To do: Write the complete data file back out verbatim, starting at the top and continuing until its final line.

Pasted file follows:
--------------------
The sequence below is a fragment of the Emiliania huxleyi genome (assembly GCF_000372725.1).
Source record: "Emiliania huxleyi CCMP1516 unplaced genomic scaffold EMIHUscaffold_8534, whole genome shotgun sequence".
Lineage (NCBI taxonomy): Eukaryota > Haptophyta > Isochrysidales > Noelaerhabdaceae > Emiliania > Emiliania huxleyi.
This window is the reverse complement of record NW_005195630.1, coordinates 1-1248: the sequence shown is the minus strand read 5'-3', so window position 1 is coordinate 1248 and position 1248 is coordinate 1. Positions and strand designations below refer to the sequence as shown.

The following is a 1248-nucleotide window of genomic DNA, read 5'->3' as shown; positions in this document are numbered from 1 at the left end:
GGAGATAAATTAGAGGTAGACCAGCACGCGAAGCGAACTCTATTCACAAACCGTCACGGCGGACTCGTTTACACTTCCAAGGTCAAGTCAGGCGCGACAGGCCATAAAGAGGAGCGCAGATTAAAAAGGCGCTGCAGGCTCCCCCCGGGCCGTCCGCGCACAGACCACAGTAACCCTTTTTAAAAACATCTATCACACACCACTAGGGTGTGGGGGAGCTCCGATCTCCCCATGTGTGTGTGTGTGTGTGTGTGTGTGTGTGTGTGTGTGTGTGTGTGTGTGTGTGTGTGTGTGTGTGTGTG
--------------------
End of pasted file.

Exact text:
The sequence below is a fragment of the Emiliania huxleyi genome (assembly GCF_000372725.1).
Source record: "Emiliania huxleyi CCMP1516 unplaced genomic scaffold EMIHUscaffold_8534, whole genome shotgun sequence".
Lineage (NCBI taxonomy): Eukaryota > Haptophyta > Isochrysidales > Noelaerhabdaceae > Emiliania > Emiliania huxleyi.
This window is the reverse complement of record NW_005195630.1, coordinates 1-1248: the sequence shown is the minus strand read 5'-3', so window position 1 is coordinate 1248 and position 1248 is coordinate 1. Positions and strand designations below refer to the sequence as shown.

The following is a 1248-nucleotide window of genomic DNA, read 5'->3' as shown; positions in this document are numbered from 1 at the left end:
GGAGATAAATTAGAGGTAGACCAGCACGCGAAGCGAACTCTATTCACAAACCGTCACGGCGGACTCGTTTACACTTCCAAGGTCAAGTCAGGCGCGACAGGCCATAAAGAGGAGCGCAGATTAAAAAGGCGCTGCAGGCTCCCCCCGGGCCGTCCGCGCACAGACCACAGTAACCCTTTTTAAAAACATCTATCACACACCACTAGGGTGTGGGGGAGCTCCGATCTCCCCATGTGTGTGTGTGTGTGTGTGTGTGTGTGTGTGTGTGTGTGTGTGTGTGTGTGTGTGTGTGTGTGTGTGTG